Last night I was working late trying to build the GLFW 3 packages for Linux from source. This process took me a very long time, about 3 hours in total, partly because I am unfamiliar with CMake, and partly because I am was unfamiliar with GLFW.

I hope that this post will save you from the difficulty I had yesterday! I thought I should make a short write-up, and hopefully save you several hours of your life...

Thanks to "urraka", "b6" and "niklas" on the #glfw IRC channel, I have been able to get glfw version 3.0.1 working.

It turns out this is not a trivial process (certainly not for me, I am no expert) as there is not much documentation on the web about glfw3, particularly about setting it up with CMake.

I was asked to split this into a question and answer section, and so I have done that, and the answer parts are now below.

Are you a maintainer of GLFW, or a member of the GLFW team?

If any of the maintainers of GLFW3 see this, then my message to them is please add a "setting up GLFW3 on Windows, Mac OS X and Linux" section to your website! It is quite easy to write programs with GLFW, since the online documentation is quite good, a quick scan of all the available classes and modules and you'll be ready to go. The example of a test project featured here is also very good. The two main problems I found were, firstly how do I set up GLFW3 on my system, and secondly how to I build a GLFW3 project? These two things perhaps aren't quite clear enough for a non-expert.


Had a brief look today (Date: 2014-01-14) it looks as if the GLFW website has undergone heavy changes since I last looked and there is now a section on compiling GLFW and buliding programs with GLFW, which I think are new.

  • Thanks for putting this up here - obviously a lot of work has gone into it. Would you mind splitting it into a question and answer though? You can add your own answer to your own question and mark it as correct.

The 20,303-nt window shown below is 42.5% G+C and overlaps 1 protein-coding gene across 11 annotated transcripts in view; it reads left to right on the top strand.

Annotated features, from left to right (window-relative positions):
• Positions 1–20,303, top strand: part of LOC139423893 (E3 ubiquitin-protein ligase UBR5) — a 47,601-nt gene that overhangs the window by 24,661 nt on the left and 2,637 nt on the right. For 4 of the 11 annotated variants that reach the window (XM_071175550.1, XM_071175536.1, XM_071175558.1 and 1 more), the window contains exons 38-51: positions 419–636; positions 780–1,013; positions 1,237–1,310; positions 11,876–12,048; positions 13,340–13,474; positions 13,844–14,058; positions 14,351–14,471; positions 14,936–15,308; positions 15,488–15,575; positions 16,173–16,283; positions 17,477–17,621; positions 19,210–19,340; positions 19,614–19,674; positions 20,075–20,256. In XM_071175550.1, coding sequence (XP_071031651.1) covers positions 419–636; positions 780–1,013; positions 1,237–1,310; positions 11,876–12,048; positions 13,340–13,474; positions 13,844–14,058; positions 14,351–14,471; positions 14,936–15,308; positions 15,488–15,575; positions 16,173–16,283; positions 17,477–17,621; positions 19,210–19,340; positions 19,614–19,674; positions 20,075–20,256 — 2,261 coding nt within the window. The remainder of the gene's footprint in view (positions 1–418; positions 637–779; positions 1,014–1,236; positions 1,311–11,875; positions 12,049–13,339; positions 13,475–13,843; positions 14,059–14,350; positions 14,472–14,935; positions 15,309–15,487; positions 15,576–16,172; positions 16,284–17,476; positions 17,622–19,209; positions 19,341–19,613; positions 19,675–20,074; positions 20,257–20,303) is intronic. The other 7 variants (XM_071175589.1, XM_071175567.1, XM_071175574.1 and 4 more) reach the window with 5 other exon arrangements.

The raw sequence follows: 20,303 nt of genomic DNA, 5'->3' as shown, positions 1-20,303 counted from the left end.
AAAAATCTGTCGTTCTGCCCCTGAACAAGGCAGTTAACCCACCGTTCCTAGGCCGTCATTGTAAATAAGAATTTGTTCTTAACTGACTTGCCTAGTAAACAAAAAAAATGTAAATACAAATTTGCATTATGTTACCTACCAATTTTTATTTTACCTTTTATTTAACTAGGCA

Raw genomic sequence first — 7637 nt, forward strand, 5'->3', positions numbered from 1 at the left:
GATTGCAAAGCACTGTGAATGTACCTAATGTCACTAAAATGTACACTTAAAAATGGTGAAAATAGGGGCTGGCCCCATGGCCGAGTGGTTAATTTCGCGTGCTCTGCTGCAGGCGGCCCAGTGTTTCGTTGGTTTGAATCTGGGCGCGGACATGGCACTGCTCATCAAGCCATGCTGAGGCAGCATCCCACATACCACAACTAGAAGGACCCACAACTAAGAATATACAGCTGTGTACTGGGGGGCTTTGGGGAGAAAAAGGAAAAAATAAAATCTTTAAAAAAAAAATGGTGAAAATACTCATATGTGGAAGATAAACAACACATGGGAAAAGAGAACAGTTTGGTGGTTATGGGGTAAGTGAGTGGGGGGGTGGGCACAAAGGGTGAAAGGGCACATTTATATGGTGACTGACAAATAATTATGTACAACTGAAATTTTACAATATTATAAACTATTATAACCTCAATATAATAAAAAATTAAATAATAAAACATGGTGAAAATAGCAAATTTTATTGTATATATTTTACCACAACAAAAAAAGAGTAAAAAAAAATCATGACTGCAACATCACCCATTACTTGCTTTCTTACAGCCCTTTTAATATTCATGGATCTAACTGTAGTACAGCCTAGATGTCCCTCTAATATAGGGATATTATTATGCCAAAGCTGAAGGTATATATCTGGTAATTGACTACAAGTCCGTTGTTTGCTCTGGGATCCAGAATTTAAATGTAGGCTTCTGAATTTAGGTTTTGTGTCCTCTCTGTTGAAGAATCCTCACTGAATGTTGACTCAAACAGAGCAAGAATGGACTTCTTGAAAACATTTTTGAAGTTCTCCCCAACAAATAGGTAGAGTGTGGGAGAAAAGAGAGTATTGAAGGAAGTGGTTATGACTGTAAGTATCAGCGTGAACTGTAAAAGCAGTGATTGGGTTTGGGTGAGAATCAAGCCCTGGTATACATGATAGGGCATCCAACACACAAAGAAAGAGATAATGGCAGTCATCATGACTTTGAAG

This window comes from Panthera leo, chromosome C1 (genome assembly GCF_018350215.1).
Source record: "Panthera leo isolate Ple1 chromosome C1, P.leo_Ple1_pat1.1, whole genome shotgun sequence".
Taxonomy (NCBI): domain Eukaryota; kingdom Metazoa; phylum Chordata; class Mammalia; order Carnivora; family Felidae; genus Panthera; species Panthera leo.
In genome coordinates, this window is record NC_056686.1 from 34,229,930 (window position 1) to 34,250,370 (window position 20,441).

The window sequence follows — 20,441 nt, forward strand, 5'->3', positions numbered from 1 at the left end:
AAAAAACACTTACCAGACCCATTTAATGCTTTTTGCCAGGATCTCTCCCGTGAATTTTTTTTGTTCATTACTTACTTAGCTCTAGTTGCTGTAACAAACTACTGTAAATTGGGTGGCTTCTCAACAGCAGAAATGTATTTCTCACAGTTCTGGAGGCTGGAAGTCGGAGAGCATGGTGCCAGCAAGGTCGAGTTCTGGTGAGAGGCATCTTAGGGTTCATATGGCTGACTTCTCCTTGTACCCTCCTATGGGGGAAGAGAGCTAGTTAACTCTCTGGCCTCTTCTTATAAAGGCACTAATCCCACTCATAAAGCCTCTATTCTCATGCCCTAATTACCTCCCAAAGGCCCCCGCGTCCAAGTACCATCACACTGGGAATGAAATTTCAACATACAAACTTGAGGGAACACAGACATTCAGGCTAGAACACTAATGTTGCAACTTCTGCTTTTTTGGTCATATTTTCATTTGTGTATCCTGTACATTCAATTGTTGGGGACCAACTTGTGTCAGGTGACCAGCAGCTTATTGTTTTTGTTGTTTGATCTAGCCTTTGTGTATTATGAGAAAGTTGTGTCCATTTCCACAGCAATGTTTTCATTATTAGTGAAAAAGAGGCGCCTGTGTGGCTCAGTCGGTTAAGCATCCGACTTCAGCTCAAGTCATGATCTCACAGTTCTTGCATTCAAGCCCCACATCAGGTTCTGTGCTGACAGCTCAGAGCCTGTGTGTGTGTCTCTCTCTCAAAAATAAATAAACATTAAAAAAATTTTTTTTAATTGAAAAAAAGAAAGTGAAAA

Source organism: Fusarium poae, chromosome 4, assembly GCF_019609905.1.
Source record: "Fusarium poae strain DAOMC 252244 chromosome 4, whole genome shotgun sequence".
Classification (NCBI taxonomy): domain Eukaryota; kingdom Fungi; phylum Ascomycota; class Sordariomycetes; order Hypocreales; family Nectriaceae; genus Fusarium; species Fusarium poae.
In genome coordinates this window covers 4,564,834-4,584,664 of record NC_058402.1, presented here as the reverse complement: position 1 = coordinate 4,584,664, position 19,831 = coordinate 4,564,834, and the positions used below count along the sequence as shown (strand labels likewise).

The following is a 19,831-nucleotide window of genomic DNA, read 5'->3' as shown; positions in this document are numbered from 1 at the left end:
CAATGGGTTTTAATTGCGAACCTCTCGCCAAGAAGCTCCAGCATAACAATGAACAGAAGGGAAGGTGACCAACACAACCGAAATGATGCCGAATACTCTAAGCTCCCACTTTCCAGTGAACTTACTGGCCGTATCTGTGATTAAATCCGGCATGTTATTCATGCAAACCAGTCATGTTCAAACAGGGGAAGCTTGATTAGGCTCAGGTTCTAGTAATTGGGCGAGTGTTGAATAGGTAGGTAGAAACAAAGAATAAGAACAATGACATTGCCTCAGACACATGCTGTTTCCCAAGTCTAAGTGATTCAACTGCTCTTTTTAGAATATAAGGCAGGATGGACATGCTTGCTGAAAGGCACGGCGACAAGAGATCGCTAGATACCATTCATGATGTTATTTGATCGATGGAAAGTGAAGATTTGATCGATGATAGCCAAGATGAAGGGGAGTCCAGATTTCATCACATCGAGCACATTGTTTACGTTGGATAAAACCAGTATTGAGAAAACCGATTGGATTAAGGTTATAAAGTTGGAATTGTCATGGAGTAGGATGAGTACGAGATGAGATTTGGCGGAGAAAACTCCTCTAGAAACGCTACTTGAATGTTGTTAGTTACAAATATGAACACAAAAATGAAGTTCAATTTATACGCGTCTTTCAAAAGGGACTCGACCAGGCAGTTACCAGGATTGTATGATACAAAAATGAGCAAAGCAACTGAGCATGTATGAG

– Fraser
    Commented Jul 21, 2013 at 11:42
  • @Fraser Yes of course if you think it would be better that way Commented Jul 21, 2013 at 12:09
  • 1
    I second that. I like GLFW very much but was really frustrated not to find any documentation regarding how to compile v3 under Mac, etc.
    – user18490
    Commented Aug 2, 2013 at 9:31
  • 1
    @user18490 Yeah I found that kind of surprising, since GLFW seems to be "a better glut". I'm sure they mentioned in their documentation that glut is only good for learning and if you want a professional window lib, use GLFW. So the surprising thing is they tell you how good it is but don't tell you how to install it! (Quite unlike SFML) Commented Aug 2, 2013 at 10:42
  • @Edward Bird. I finally found some useful information on this webpage regarding installing GLFW: scratchapixel.com/lessons/3d-basic-lessons/lesson-2-get-started/…
    – user18490
    Commented Aug 3, 2013 at 23:02

10 Answers 10


Step 1: Installing GLFW 3 on your system with CMAKE

For this install, I was using KUbuntu 13.04, 64bit.

The first step is to download the latest version (assuming versions in the future work in a similar way) from www.glfw.org, probably using this link.

The next step is to extract the archive, and open a terminal. cd into the glfw-3.X.X directory and run cmake -G "Unix Makefiles" you may need elevated privileges, and you may also need to install build dependencies first. To do this, try sudo apt-get build-dep glfw or sudo apt-get build-dep glfw3 or do it manually, as I did using sudo apt-get install cmake xorg-dev libglu1-mesa-dev... There may be other libs you require such as the pthread libraries... Apparently I had them already. (See the -l options given to the g++ linker stage, below.)